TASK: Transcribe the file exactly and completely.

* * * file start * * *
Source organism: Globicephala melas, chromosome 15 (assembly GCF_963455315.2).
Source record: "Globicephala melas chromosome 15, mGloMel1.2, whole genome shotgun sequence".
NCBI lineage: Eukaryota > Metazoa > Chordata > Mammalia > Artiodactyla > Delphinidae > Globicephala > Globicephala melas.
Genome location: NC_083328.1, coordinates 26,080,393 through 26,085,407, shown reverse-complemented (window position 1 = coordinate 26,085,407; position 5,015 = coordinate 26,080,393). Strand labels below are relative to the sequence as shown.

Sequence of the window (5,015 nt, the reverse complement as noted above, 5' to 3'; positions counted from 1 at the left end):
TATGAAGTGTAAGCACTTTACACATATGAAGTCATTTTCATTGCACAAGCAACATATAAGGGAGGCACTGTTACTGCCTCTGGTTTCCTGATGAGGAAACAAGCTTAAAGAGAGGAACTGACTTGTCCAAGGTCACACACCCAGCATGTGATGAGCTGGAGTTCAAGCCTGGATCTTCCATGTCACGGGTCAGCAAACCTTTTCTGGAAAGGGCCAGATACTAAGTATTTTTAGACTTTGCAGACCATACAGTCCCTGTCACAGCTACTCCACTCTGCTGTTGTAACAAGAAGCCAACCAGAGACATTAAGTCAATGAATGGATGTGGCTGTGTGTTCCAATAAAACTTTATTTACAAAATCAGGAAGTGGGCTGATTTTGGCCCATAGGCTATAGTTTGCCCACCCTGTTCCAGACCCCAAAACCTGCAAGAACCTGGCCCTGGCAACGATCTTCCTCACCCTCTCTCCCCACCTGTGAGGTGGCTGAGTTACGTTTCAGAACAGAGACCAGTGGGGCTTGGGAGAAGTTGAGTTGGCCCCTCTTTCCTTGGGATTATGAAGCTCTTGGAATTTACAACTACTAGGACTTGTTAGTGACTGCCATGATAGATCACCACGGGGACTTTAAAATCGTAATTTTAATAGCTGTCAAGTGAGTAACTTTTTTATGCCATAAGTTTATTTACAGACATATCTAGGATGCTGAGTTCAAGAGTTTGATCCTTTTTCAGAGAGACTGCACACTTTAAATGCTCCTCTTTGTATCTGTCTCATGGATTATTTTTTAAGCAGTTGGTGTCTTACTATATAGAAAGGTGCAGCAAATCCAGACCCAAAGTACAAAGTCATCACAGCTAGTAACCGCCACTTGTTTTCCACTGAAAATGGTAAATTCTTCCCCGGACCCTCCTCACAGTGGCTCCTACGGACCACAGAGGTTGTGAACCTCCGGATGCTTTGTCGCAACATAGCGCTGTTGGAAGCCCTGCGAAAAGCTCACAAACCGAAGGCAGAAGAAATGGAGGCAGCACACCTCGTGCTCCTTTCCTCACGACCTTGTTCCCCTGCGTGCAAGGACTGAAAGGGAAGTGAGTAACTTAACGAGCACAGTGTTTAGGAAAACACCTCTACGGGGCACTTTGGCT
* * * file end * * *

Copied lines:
Source organism: Globicephala melas, chromosome 15 (assembly GCF_963455315.2).
Source record: "Globicephala melas chromosome 15, mGloMel1.2, whole genome shotgun sequence".
NCBI lineage: Eukaryota > Metazoa > Chordata > Mammalia > Artiodactyla > Delphinidae > Globicephala > Globicephala melas.
Genome location: NC_083328.1, coordinates 26,080,393 through 26,085,407, shown reverse-complemented (window position 1 = coordinate 26,085,407; position 5,015 = coordinate 26,080,393). Strand labels below are relative to the sequence as shown.

Sequence of the window (5,015 nt, the reverse complement as noted above, 5' to 3'; positions counted from 1 at the left end):
TATGAAGTGTAAGCACTTTACACATATGAAGTCATTTTCATTGCACAAGCAACATATAAGGGAGGCACTGTTACTGCCTCTGGTTTCCTGATGAGGAAACAAGCTTAAAGAGAGGAACTGACTTGTCCAAGGTCACACACCCAGCATGTGATGAGCTGGAGTTCAAGCCTGGATCTTCCATGTCACGGGTCAGCAAACCTTTTCTGGAAAGGGCCAGATACTAAGTATTTTTAGACTTTGCAGACCATACAGTCCCTGTCACAGCTACTCCACTCTGCTGTTGTAACAAGAAGCCAACCAGAGACATTAAGTCAATGAATGGATGTGGCTGTGTGTTCCAATAAAACTTTATTTACAAAATCAGGAAGTGGGCTGATTTTGGCCCATAGGCTATAGTTTGCCCACCCTGTTCCAGACCCCAAAACCTGCAAGAACCTGGCCCTGGCAACGATCTTCCTCACCCTCTCTCCCCACCTGTGAGGTGGCTGAGTTACGTTTCAGAACAGAGACCAGTGGGGCTTGGGAGAAGTTGAGTTGGCCCCTCTTTCCTTGGGATTATGAAGCTCTTGGAATTTACAACTACTAGGACTTGTTAGTGACTGCCATGATAGATCACCACGGGGACTTTAAAATCGTAATTTTAATAGCTGTCAAGTGAGTAACTTTTTTATGCCATAAGTTTATTTACAGACATATCTAGGATGCTGAGTTCAAGAGTTTGATCCTTTTTCAGAGAGACTGCACACTTTAAATGCTCCTCTTTGTATCTGTCTCATGGATTATTTTTTAAGCAGTTGGTGTCTTACTATATAGAAAGGTGCAGCAAATCCAGACCCAAAGTACAAAGTCATCACAGCTAGTAACCGCCACTTGTTTTCCACTGAAAATGGTAAATTCTTCCCCGGACCCTCCTCACAGTGGCTCCTACGGACCACAGAGGTTGTGAACCTCCGGATGCTTTGTCGCAACATAGCGCTGTTGGAAGCCCTGCGAAAAGCTCACAAACCGAAGGCAGAAGAAATGGAGGCAGCACACCTCGTGCTCCTTTCCTCACGACCTTGTTCCCCTGCGTGCAAGGACTGAAAGGGAAGTGAGTAACTTAACGAGCACAGTGTTTAGGAAAACACCTCTACGGGGCACTTTGGCT